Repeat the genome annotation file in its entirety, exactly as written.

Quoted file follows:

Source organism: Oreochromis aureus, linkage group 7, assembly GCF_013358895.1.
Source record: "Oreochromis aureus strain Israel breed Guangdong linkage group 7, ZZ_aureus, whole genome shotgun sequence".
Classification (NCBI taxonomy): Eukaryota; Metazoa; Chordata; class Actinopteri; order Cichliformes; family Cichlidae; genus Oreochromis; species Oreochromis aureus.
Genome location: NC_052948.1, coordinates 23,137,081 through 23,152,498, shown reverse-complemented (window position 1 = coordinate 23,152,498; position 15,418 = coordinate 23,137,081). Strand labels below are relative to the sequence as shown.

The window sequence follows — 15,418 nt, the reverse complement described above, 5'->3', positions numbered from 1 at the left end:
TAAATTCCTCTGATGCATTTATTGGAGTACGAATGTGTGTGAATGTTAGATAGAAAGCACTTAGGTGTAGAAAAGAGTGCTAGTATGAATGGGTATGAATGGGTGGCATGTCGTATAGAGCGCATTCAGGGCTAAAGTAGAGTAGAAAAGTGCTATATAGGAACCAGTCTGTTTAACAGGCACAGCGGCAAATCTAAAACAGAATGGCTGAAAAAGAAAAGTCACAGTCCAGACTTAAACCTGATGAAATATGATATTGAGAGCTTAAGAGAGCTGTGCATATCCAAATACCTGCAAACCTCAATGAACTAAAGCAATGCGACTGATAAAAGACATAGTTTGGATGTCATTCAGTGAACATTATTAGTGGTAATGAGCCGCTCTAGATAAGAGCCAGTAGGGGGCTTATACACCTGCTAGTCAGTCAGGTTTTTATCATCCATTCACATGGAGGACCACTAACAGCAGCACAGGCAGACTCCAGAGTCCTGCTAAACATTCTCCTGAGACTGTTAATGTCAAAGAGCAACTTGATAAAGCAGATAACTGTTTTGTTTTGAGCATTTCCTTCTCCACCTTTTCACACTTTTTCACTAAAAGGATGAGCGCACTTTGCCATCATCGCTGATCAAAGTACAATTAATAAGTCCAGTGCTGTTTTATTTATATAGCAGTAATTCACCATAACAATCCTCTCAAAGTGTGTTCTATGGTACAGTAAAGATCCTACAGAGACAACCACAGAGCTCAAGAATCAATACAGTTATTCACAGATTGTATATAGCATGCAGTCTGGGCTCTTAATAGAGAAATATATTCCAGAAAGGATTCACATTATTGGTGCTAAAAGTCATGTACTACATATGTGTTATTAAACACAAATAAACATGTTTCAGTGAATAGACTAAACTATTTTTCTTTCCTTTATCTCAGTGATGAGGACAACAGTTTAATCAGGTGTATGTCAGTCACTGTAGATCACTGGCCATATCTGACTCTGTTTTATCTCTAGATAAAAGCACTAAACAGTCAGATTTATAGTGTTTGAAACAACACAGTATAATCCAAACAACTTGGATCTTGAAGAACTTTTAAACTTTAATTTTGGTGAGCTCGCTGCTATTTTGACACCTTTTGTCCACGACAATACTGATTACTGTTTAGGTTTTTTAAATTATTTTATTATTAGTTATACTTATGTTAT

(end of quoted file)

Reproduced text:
Source organism: Oreochromis aureus, linkage group 7, assembly GCF_013358895.1.
Source record: "Oreochromis aureus strain Israel breed Guangdong linkage group 7, ZZ_aureus, whole genome shotgun sequence".
Classification (NCBI taxonomy): Eukaryota; Metazoa; Chordata; class Actinopteri; order Cichliformes; family Cichlidae; genus Oreochromis; species Oreochromis aureus.
Genome location: NC_052948.1, coordinates 23,137,081 through 23,152,498, shown reverse-complemented (window position 1 = coordinate 23,152,498; position 15,418 = coordinate 23,137,081). Strand labels below are relative to the sequence as shown.

The window sequence follows — 15,418 nt, the reverse complement described above, 5'->3', positions numbered from 1 at the left end:
TAAATTCCTCTGATGCATTTATTGGAGTACGAATGTGTGTGAATGTTAGATAGAAAGCACTTAGGTGTAGAAAAGAGTGCTAGTATGAATGGGTATGAATGGGTGGCATGTCGTATAGAGCGCATTCAGGGCTAAAGTAGAGTAGAAAAGTGCTATATAGGAACCAGTCTGTTTAACAGGCACAGCGGCAAATCTAAAACAGAATGGCTGAAAAAGAAAAGTCACAGTCCAGACTTAAACCTGATGAAATATGATATTGAGAGCTTAAGAGAGCTGTGCATATCCAAATACCTGCAAACCTCAATGAACTAAAGCAATGCGACTGATAAAAGACATAGTTTGGATGTCATTCAGTGAACATTATTAGTGGTAATGAGCCGCTCTAGATAAGAGCCAGTAGGGGGCTTATACACCTGCTAGTCAGTCAGGTTTTTATCATCCATTCACATGGAGGACCACTAACAGCAGCACAGGCAGACTCCAGAGTCCTGCTAAACATTCTCCTGAGACTGTTAATGTCAAAGAGCAACTTGATAAAGCAGATAACTGTTTTGTTTTGAGCATTTCCTTCTCCACCTTTTCACACTTTTTCACTAAAAGGATGAGCGCACTTTGCCATCATCGCTGATCAAAGTACAATTAATAAGTCCAGTGCTGTTTTATTTATATAGCAGTAATTCACCATAACAATCCTCTCAAAGTGTGTTCTATGGTACAGTAAAGATCCTACAGAGACAACCACAGAGCTCAAGAATCAATACAGTTATTCACAGATTGTATATAGCATGCAGTCTGGGCTCTTAATAGAGAAATATATTCCAGAAAGGATTCACATTATTGGTGCTAAAAGTCATGTACTACATATGTGTTATTAAACACAAATAAACATGTTTCAGTGAATAGACTAAACTATTTTTCTTTCCTTTATCTCAGTGATGAGGACAACAGTTTAATCAGGTGTATGTCAGTCACTGTAGATCACTGGCCATATCTGACTCTGTTTTATCTCTAGATAAAAGCACTAAACAGTCAGATTTATAGTGTTTGAAACAACACAGTATAATCCAAACAACTTGGATCTTGAAGAACTTTTAAACTTTAATTTTGGTGAGCTCGCTGCTATTTTGACACCTTTTGTCCACGACAATACTGATTACTGTTTAGGTTTTTTAAATTATTTTATTATTAGTTATACTTATGTTAT